I was reading the white paper “How CHROs Deliver Business Impact: 5 Things the C-Suite Should Know About Talent and How HR Can Deliver It,” available through Workplace HR & Safey, and it got me thinking about how HR employees are not the only ones who often feel the need to prove their worth at work. Who hasn’t occasionally felt undervalued in the workplace? Managers and executives, of course, should recognize their employees for the value they add to the organization, but the majority of the onus still falls on the employee to prove his or her worth. Follow this advice to communicate your value effectively:
- Keep a record of your accomplishments. Occasionally tooting your own horn doesn’t automatically turn you into an obnoxious braggart. Shoot your boss an email when a project you’ve worked on does exceptionally well; your boss will want to share in the excitement of your success. Keep your LinkedIn profile updated with your evolving skills and achievements, and don’t be afraid to ask others to write you recommendations for the site as well. (Naturally, you should offer to return the favor.) Keep a journal where you jot down notes about workplace accomplishments big and small that you can reference as you fill out self-evaluations and prepare for performance reviews. It’s easy to forget what you’ve done over the course of six months or a year, but those specific anecdotes and data can make a big impression on your boss and leadership team.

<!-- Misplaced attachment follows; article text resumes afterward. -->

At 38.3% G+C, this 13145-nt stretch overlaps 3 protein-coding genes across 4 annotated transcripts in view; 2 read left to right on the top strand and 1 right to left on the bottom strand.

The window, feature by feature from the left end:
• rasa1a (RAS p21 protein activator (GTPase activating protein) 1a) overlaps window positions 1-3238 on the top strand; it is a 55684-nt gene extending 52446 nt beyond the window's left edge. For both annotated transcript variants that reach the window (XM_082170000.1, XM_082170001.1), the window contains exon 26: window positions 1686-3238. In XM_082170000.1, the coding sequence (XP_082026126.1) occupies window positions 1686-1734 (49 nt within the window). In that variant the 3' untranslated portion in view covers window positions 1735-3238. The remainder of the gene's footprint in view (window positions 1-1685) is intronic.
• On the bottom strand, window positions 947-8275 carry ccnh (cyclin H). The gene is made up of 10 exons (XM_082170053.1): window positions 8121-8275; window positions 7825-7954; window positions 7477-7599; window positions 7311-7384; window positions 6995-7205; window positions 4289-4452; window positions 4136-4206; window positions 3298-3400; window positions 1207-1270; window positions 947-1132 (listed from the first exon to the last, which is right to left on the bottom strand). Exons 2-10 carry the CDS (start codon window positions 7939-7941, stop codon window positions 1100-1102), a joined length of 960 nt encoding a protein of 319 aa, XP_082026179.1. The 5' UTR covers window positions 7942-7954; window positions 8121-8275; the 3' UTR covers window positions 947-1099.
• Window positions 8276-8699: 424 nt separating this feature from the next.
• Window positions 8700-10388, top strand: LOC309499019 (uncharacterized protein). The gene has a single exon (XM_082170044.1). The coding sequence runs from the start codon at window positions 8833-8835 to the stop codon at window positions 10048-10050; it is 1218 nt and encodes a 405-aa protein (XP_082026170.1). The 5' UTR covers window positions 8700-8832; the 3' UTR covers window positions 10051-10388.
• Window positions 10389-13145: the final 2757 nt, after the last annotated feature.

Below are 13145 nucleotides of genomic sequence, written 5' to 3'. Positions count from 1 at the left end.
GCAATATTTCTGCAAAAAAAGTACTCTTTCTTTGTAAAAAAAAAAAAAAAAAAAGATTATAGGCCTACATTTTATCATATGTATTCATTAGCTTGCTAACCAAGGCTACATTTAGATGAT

- Understand the big picture. Being really good at your position is important, but it won’t take you that far if you don’t understand how your position contributes to your organization as a whole. Practice articulating why what you do matters to the big picture. And keep the organization’s overall goals in mind as you work, always making adjustments to do what’s in your organization’s best interest rather than what’s easiest for yourself.
- Assert yourself in meetings. Don’t be shy about sharing ideas and joining discussions. Having great ideas is worthless to your organization if you don’t share them. They don’t have to be completely fleshed out; you can work with others to turn your spark of an idea into a winning concept.
How do you communicate your value at work?
[Image Source: USACE Europe District]